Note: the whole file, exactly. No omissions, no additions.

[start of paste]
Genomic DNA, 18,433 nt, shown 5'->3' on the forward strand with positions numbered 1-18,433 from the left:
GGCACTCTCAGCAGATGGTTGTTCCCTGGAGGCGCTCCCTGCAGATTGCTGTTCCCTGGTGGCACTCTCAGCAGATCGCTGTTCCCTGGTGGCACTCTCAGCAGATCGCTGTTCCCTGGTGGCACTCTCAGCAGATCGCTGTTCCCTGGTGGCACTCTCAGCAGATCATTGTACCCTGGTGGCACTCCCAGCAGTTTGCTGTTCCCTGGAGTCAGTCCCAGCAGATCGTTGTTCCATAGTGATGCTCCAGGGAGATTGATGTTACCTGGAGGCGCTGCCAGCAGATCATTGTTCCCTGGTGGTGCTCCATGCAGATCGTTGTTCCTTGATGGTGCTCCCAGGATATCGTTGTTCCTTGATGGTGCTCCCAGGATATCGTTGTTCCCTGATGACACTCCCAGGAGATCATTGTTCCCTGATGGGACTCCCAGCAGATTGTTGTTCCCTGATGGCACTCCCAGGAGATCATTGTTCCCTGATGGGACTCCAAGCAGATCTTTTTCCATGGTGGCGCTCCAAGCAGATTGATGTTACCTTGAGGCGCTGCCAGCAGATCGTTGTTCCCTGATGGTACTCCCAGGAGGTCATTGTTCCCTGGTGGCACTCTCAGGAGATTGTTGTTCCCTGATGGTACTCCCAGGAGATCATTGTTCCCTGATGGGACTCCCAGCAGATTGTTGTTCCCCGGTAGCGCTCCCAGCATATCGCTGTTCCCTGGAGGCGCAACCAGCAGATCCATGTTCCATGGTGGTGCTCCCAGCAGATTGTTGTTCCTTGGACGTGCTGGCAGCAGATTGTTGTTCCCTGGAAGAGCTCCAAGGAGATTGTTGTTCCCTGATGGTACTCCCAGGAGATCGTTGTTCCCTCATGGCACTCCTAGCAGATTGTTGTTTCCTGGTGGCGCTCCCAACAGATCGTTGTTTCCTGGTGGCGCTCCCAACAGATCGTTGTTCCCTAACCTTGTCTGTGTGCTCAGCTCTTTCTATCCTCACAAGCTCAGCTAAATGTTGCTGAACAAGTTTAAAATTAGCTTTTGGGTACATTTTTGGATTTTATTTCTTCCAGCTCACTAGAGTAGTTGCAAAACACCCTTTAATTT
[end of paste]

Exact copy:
Genomic DNA, 18,433 nt, shown 5'->3' on the forward strand with positions numbered 1-18,433 from the left:
GGCACTCTCAGCAGATGGTTGTTCCCTGGAGGCGCTCCCTGCAGATTGCTGTTCCCTGGTGGCACTCTCAGCAGATCGCTGTTCCCTGGTGGCACTCTCAGCAGATCGCTGTTCCCTGGTGGCACTCTCAGCAGATCGCTGTTCCCTGGTGGCACTCTCAGCAGATCATTGTACCCTGGTGGCACTCCCAGCAGTTTGCTGTTCCCTGGAGTCAGTCCCAGCAGATCGTTGTTCCATAGTGATGCTCCAGGGAGATTGATGTTACCTGGAGGCGCTGCCAGCAGATCATTGTTCCCTGGTGGTGCTCCATGCAGATCGTTGTTCCTTGATGGTGCTCCCAGGATATCGTTGTTCCTTGATGGTGCTCCCAGGATATCGTTGTTCCCTGATGACACTCCCAGGAGATCATTGTTCCCTGATGGGACTCCCAGCAGATTGTTGTTCCCTGATGGCACTCCCAGGAGATCATTGTTCCCTGATGGGACTCCAAGCAGATCTTTTTCCATGGTGGCGCTCCAAGCAGATTGATGTTACCTTGAGGCGCTGCCAGCAGATCGTTGTTCCCTGATGGTACTCCCAGGAGGTCATTGTTCCCTGGTGGCACTCTCAGGAGATTGTTGTTCCCTGATGGTACTCCCAGGAGATCATTGTTCCCTGATGGGACTCCCAGCAGATTGTTGTTCCCCGGTAGCGCTCCCAGCATATCGCTGTTCCCTGGAGGCGCAACCAGCAGATCCATGTTCCATGGTGGTGCTCCCAGCAGATTGTTGTTCCTTGGACGTGCTGGCAGCAGATTGTTGTTCCCTGGAAGAGCTCCAAGGAGATTGTTGTTCCCTGATGGTACTCCCAGGAGATCGTTGTTCCCTCATGGCACTCCTAGCAGATTGTTGTTTCCTGGTGGCGCTCCCAACAGATCGTTGTTTCCTGGTGGCGCTCCCAACAGATCGTTGTTCCCTAACCTTGTCTGTGTGCTCAGCTCTTTCTATCCTCACAAGCTCAGCTAAATGTTGCTGAACAAGTTTAAAATTAGCTTTTGGGTACATTTTTGGATTTTATTTCTTCCAGCTCACTAGAGTAGTTGCAAAACACCCTTTAATTT